was Tony's fault that I was late setting off. The
previous Friday morning he had phoned me saying "Get
yourself down to Lowe Alpine, now! They are having
a sale of samples at incredibly low prices." And
so they were. Provided you had size 8 feet, a
32 inch waist and a 38 inch chest you could kit yourself
out for life for not much more than the price of a Chelsea
As Tony said, even if they don't fit, at these prices
you can make them fit. Which explains why Tony,
and I left with big piles of slightly too small gear; in my case all packed
into a £80 rucksac costing a tenner that had
been needed to carry them away. I think Tony needed
to buy two rucksacs!
why was it Tony's fault? Because the more gear you have from which to choose what
to wear, the more the decisions become difficult and
time consuming. Especially on a day when the wind
had been forecast to gust to 75 mph and the showers
threatened to merge together to form continuous rain.
I simply did not get up earlier enough for the
Tony induced complexity of decision making.
saga also explains why some of us at least were dressed in tights and latex tops sensuously hugging
our bodies (i.e. slightly too small!), a sight from
which you are spared in the photos due to the weather
conditions requiring further garments.
that we really anticipated actually being in 75 mph
winds. Bryan had planned one of his low(er) level
bad weather walks that would see us protected by the
bulks of Wetherlam and Coniston Old Man. What was remarkable,
a very generous gesture on his part, was that it contained
no Wainwrights. His proposal
at Tilberthwaite (near Coniston). Go up Tilberthwaite
Gill to the top. Bear to the left of the delightful scramble
up Steel Edge and go through Hole Rake before dropping
down towards Low Water Beck. Turn right before reaching
beck and head up towards Kennel Crag to explore Coppermines
valley. Then head back down the valley to Miners Bridge.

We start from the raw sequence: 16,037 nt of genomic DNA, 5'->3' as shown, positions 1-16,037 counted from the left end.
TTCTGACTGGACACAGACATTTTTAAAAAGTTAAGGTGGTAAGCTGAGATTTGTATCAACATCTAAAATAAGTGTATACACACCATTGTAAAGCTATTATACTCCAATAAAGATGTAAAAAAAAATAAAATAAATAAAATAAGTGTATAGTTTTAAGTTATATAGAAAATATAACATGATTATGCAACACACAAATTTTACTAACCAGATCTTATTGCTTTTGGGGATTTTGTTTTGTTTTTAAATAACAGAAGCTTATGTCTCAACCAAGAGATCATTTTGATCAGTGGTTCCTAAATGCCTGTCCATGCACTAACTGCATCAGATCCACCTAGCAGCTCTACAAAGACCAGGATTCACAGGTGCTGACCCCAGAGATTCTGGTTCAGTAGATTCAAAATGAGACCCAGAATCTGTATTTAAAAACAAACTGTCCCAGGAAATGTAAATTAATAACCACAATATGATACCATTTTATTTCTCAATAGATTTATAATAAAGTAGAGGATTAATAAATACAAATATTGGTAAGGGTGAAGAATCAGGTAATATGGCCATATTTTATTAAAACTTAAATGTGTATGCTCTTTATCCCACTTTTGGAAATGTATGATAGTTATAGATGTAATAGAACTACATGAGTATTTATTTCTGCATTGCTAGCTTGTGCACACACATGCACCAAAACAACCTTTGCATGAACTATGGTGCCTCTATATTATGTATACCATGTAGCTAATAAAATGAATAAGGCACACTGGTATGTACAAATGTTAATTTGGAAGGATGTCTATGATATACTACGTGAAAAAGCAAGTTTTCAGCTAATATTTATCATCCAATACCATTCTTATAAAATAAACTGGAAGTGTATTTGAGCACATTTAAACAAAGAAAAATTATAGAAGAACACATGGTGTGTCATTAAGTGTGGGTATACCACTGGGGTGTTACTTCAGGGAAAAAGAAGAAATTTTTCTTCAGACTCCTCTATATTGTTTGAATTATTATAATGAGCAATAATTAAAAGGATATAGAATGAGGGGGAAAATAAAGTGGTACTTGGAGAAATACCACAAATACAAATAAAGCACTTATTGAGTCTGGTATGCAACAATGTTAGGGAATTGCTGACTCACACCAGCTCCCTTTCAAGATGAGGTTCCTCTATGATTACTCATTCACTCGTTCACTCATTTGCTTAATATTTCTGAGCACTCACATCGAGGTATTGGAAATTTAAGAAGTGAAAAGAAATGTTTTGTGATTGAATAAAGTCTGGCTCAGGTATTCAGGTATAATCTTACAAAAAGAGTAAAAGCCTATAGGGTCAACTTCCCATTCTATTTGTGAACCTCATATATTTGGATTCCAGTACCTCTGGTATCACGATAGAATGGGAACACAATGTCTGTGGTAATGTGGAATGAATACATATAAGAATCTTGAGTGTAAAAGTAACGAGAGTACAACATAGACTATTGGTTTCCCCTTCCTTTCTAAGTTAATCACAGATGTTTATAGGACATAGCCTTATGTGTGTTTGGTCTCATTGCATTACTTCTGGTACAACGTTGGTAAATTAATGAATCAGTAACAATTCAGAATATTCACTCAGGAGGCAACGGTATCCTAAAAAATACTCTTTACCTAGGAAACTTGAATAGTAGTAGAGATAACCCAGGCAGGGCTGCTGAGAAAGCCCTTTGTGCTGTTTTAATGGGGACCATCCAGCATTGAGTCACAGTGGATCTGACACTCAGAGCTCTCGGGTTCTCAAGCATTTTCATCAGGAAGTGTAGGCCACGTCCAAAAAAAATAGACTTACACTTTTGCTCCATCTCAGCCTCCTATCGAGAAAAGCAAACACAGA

Then head for Far End farm and up the rising track on
to the Yewdale Fells before finally heading back to
that, in essence, is what we did. Apart from stopping
on innumerable occasions to have a look down quarries
and poke round mine holes. Stan reckoned that there were
some 150 mine openings in the area and that he used
to pay his kids 3p a go to find them. Had he extended
the offer to us (updated for inflation) we could have
make a killing.
Gill, with Wetherlam lurking
Quarry near Tilberthwaite Gill
weather was better than expected; the odd shower of
rain at the start and some very strong occasional gusts
of wind but otherwise not too bad although definitely not
a day for being on the tops.
again after lunch
the sled run wall
lunched out of the wind in the remains of what was probably
an old winching house (bang on noon, so Tony was kept
happy, for once).
examined the man made sled runs that contoured the
We interrogated the workmen to find
out what the enormous crane was doing (it was for an
extension to the water treatment works where they added
chlorine to water presumably intended for Coniston residents).
new Paddy End water treatment plant
trolley at the Copperrmines museum
examined the old machinery lying around outside the
closed Coppermines museum.
We noted where Tony's
pal George was building a small turbine to help power Coniston.
from Yewdale Fell
We ambled down the valley thinking what a pleasant easy
walk this had turned out to be and then cursed when
we found we had to regain all the height we had lost
to go over Yewdale Fells.
And we explored enough mine
openings to cause Stan to take out a new mortgage.
good day out!
29th November 2006
to download a (large) pdf file of the route.
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